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Department of Biochemistry

Schematic representation of the OOPS method.

Characterisation of the modulation of host cell RNA-binding proteins through the infectious cycle of SARS-CoV-2 and the interactions that the viral RNA establishes with the host proteins.


Kathryn Lilley, along with her long-term collaborator, Anne Willis (MRC Toxicology Unit), have formed a consortium of researchers in Cambridge, Oxford, Leicester and Munich in a very short period of time, along with collaborators from the pharmaceutical industry, to interrogate host protein-viral RNA interactions.

The SARS-CoV-2 virus responsible for the COVID-19 pandemic is an RNA virus, which means that, unlike in the case of humans, its genetic material is comprised of RNA. Once inside a cell, the viral RNA must be converted or 'translated' into proteins which then bring about its replication and evasion of the cell's defence mechanisms. Ultimately more viral RNA needs to be made and packaged into new virus particles inside the host cell and then released to go on to infect other cells. To enable all of the above, the virus has to make use of proteins that already exist in human cells. We aim to determine which human proteins are commandeered by the virus during its infection cycle and are necessary to enable it to reproduce itself. Our hope is that there are drugs that already exist that could disrupt the interactions between the viral RNA and host proteins.

The Lilley and Willis Groups have developed an efficient, reproducible method (OOPS) to determine the RNA-binding proteome of cells. We are applying OOPS to upper respiratory tract-derived (normal and infected) organoids from Joo Hyeong Lee's Group at the Stem Cell Institute in Cambridge, to determine the manipulation of the RNA-binding proteome upon viral infection of the organoids over an infection cycle.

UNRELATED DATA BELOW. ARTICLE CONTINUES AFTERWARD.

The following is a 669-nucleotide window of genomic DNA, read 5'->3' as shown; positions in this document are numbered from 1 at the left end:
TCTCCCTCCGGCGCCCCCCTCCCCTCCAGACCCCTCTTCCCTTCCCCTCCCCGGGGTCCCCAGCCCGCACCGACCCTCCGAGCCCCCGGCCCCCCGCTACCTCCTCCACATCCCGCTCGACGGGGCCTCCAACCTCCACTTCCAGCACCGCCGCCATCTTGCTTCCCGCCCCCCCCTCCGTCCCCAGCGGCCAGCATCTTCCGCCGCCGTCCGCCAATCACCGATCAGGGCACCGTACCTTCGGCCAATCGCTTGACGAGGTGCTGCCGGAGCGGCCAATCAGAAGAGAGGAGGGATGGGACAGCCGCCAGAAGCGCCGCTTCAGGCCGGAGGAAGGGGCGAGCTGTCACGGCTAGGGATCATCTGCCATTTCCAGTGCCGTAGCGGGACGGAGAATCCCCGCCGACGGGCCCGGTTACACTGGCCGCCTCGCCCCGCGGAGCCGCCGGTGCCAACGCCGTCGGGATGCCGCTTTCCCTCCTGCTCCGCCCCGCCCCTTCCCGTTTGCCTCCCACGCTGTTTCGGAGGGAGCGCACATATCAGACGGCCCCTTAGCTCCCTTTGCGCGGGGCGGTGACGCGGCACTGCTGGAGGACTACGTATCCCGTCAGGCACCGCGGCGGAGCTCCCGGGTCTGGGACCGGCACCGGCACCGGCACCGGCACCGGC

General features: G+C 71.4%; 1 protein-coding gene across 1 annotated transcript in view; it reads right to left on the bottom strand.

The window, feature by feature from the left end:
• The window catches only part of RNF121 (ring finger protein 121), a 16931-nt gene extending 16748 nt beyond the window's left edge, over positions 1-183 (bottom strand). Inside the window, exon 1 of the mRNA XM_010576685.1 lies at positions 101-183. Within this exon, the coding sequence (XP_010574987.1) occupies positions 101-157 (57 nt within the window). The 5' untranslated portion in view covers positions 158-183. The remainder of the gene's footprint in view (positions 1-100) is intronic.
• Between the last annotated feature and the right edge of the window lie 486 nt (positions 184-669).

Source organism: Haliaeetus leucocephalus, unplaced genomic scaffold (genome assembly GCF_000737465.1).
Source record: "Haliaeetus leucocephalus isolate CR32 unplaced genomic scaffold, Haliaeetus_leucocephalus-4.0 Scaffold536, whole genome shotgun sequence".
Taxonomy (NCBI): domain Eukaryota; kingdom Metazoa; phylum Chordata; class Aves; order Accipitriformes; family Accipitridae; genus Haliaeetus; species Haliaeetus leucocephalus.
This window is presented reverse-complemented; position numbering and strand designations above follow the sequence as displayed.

OOPS is also being applied to Calu-3 (a human lung epithelial cancer cell line) in order to determine modulation of the host RNA-binding proteome upon infection and direct interaction of RNA-binding proteins with the viral transcriptome. This work will allow identification of the host-viral RNA-protein interactions and enable an understanding of how the cell responds to the virus, and how the virus manipulates the cellular RNA-interacting machinery and, in particular, the translation apparatus.

Altogether, this information will be used to map the RNA interactions onto protein structure and identify drugs that are already clinically available as possible treatment options.

In a separate project, the Lilley Group is collaborating with Markus Ralser (Charité Medical University of Berlin and the Francis Crick Institute) to establish plasma protein markers of the severity of COVID-19 in patients. Here they are applying algorithms developed by Vadim Demichev (DIA-NN) to very-high-throughput mass spectrometry analysis of plasma proteins.



Messner CB, Demichev V, Wendisch D, Michalick L, White M, Freiwald A, Textoris-Taube K, Vernardis SI, Egger A-S, Kreidl M, Ludwig D, Kilian C, Agostini F, Zelezniak A, Thibeault C, Pfeiffer M, Hippenstiel S, Hocke A, von Kalle C, Campbell A, Hayward C, Porteous DJ, Marioni RE, Langenberg C, Lilley KS, Kuebler WM, Mülleder M, Drosten C, Suttorp N, Witzenrath M, Kurth F, Sander LE, Ralser M (2020). Ultra-high-throughput clinical proteomics reveals classifiers of COVID-19 infection. Cell Syst., S2405-4712(20)30197-6. doi: 10.1016/j.cels.2020.05.012



Figure from: Queiroz RML, Smith T, Villanueva E, Marti-Solano M, Monti M, Pizzinga M, Mirea D-M, Ramakrishna M, Harvey RF, Dezi V, Thomas GH, Willis AE, Lilley KS (2019). Comprehensive identification of RNA-protein interactions in any organism using Orthogonal Organic Phase Separation (OOPS). Nat. Biotechnol., 37(2):169-178. doi: 10.1038/s41587-018-0001-2

Project members

  • Rayner Queiroz
  • Tom Smith
  • Eneko Villanueva
  • Robert Harvey (Willis Group)
  • Angela Rubio Tenor (Willis Group)
  • Maria Vittoria Pizzinga (Willis Group)
  • Vadim Demichev (Francis Crick Institute, London, UK)

Project collaborators

  • Joo Hyeong Lee (Wellcome - MRC Cambridge Stem Cell Institute, Cambridge, UK)
  • Alfredo Castello (Department of Biochemistry, University of Oxford, UK)
  • Bernhard Kuster and Jakob Trendel (Technical University of Munich, Germany)
  • Markus Ralser (Charité Medical University of Berlin, Germany; Francis Crick Institute, London, UK)